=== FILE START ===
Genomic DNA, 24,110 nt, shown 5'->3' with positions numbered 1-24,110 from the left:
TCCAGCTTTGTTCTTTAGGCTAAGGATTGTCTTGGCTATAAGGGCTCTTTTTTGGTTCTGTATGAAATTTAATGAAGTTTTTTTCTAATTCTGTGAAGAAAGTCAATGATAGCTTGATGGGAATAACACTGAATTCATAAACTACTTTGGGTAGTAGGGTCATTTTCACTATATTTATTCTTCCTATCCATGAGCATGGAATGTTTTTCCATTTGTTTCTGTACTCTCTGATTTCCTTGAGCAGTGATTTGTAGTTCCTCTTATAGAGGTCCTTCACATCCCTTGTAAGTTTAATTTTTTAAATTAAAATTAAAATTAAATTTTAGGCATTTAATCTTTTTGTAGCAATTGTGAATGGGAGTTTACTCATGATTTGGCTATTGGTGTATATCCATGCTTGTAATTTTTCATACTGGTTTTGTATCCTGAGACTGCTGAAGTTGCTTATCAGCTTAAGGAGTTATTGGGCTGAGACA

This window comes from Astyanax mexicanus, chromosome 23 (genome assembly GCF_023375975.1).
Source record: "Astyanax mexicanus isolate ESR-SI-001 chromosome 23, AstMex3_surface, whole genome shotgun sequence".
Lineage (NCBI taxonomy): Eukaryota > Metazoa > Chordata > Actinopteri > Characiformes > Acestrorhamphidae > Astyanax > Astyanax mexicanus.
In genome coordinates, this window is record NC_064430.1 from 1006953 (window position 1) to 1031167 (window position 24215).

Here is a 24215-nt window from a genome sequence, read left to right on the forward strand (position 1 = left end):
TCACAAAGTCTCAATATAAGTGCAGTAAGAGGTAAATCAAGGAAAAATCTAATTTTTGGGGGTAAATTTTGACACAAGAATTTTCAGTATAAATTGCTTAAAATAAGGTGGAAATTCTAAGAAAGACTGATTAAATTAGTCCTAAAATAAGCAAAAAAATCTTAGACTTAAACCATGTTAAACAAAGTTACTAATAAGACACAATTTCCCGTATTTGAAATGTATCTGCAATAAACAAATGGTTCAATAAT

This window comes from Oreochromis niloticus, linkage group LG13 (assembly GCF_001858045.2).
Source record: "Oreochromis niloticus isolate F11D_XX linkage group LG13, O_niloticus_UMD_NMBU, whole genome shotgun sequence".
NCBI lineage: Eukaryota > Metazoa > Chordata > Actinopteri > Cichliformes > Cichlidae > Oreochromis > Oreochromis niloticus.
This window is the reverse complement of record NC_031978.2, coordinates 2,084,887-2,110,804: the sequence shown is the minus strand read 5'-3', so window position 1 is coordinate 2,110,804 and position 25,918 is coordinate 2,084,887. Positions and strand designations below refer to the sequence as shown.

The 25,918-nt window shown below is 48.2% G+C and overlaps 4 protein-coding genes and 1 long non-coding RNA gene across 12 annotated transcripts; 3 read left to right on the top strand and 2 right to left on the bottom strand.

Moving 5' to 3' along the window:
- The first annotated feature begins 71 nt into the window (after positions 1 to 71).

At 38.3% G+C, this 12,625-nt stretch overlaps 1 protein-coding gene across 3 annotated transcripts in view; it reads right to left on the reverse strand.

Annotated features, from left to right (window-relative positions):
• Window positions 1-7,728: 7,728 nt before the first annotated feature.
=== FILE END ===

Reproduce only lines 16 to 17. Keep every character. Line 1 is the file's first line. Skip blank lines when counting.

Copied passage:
At 38.3% G+C, this 12,625-nt stretch overlaps 1 protein-coding gene across 3 annotated transcripts in view; it reads right to left on the reverse strand.

Annotated features, from left to right (window-relative positions):